RIVAL PLEASURES OF SEA-WATER AND FRESHWATER FISHING a Poem
RIVAL PLEASURES OF SEA-WATER AND FRESHWATER FISHING
OH, how pleasant to stand at the water-side
When the soft south wind blows o'er the tide!
At bend of river where willows droop
Their trailing branches, a lovely group!
With belt of trees on either bank,
Where sedge and osiers grow green and rank;
Broad meadows sloping to each brink
Where browsing cattle stoop to drink,
The air all musical with the breeze,
The song of birds, the hum of bees,
With the lulling sound the ripples make
As over the shallow reef they break,
The muffled voice of the waterfall
Where it pours o'er the mill-dam's stony wall;
Ah, these are sights and sounds that fill
The angler's bosom with a thrill;
As he casts his line, what perfect bliss!
Earth hath no paradise like this.
Then, too, to him what rare delight
To follow the trout-brook in its flight,
Now rippling, eddying on its way,
Gleaming, rejoicing in light of day,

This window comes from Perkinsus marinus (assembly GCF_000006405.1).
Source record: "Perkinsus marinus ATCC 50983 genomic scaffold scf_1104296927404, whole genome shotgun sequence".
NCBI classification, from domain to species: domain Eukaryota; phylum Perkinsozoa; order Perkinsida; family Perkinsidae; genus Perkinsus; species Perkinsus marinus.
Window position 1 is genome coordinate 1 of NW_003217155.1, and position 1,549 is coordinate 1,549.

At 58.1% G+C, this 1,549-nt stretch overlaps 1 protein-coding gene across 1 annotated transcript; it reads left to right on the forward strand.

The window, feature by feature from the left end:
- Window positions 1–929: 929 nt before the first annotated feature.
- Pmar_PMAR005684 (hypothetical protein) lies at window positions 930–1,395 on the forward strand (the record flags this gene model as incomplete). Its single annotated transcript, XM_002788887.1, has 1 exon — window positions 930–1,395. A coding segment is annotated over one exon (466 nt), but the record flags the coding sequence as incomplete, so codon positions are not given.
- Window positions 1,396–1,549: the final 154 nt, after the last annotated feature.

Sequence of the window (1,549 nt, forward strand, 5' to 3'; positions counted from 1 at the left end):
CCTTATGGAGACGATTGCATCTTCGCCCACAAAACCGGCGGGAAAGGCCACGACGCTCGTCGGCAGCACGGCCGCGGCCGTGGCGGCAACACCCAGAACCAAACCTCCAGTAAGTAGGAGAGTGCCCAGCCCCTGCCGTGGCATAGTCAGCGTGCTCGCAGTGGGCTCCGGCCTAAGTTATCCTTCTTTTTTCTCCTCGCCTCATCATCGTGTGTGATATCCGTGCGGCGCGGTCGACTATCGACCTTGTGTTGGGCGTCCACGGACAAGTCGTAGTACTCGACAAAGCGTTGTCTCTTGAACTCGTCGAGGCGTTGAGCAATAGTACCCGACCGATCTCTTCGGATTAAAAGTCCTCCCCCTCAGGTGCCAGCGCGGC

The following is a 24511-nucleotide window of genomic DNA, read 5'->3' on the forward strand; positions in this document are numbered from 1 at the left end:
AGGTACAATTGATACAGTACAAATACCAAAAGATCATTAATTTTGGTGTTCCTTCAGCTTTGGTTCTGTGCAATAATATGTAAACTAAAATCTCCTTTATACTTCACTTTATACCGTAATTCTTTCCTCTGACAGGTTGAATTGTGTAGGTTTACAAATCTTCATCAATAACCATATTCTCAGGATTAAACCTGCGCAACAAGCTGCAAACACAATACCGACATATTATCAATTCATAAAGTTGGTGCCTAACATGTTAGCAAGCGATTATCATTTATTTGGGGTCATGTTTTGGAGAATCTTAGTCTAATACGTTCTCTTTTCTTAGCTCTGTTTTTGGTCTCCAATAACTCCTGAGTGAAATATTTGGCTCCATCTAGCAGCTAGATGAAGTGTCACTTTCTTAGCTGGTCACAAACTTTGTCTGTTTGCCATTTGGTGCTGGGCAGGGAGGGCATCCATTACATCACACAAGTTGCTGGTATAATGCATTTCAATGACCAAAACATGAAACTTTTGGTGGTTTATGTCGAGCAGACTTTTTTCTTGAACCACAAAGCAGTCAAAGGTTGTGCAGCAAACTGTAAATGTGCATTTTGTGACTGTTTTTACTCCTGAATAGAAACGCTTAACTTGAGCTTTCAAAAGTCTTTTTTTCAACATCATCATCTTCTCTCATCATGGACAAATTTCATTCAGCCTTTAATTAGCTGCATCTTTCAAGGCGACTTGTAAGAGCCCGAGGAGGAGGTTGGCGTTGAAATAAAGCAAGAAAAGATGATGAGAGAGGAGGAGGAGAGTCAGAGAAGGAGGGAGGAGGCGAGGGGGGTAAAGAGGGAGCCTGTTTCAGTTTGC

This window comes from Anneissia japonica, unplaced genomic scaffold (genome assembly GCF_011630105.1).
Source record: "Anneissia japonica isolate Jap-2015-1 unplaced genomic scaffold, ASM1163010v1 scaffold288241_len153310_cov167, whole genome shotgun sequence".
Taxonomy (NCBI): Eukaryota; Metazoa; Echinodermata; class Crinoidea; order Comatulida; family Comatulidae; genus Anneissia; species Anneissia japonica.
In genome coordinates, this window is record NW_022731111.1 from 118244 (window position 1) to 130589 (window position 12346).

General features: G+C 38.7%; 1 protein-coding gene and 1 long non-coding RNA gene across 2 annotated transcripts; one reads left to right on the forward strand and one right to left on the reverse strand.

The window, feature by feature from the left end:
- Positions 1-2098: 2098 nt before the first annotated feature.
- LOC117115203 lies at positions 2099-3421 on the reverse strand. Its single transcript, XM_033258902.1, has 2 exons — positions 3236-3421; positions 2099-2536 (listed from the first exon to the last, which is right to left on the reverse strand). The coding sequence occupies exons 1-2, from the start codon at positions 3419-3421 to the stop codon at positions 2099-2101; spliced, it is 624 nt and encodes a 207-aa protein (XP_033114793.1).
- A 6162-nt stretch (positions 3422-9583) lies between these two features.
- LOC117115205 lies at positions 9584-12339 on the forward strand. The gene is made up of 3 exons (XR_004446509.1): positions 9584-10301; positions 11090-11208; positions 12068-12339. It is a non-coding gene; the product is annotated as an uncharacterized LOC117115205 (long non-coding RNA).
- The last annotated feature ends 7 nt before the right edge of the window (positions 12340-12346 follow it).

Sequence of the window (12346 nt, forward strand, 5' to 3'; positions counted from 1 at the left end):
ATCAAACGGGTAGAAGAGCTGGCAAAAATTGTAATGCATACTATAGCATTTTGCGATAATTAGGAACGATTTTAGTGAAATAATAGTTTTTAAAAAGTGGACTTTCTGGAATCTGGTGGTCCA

Where it runs thro' the pasture's open space
Gliding at will in gleeful race;
Now stealing into the densest shade
By the o'erleaning alders made,
Now wheeling around some sunken root,
With arrowy speed and sudden shoot,
And here is the angler's joy supreme,
Enriched with the treasures of the stream!
And yet the fisher's steps explore
With equal joy the salt sea shore,
Skims in his yacht the breezy bay,
Where schools of the leaping bluefish play;
Stemming the boiling tides with prow
That cleaves the billows like the plow;
And here he casts the humming line
To snatch the weakflsh from the brine.
Off where the tumbling billows roar,
Afar from ledge or bar of shore,
He drops his anchor, casts his bait,
The snap, the nibble to await;
And soon the flapping spoil is won,
The sea bass blue, the blackfish dun,
And thinks no joys may rival these
The angling pastimes of the seas.
Yes, bliss ecstatic will fill the heart
Of angler in all his varied art,
Whether he tracks the woodland brooks
With silken tackle and feather'd hooks,
Seeking in depths of pond or lake
The tenants of those haunts to take,
Or dropping in the sea his line
To lure the fish-schools of the brine;
Finding forever joy in woods,
Forever joy in ocean floods.
McLellan, Isaac. Poems of the Rod and Gun. New York: Henry Thorpe, 1886.
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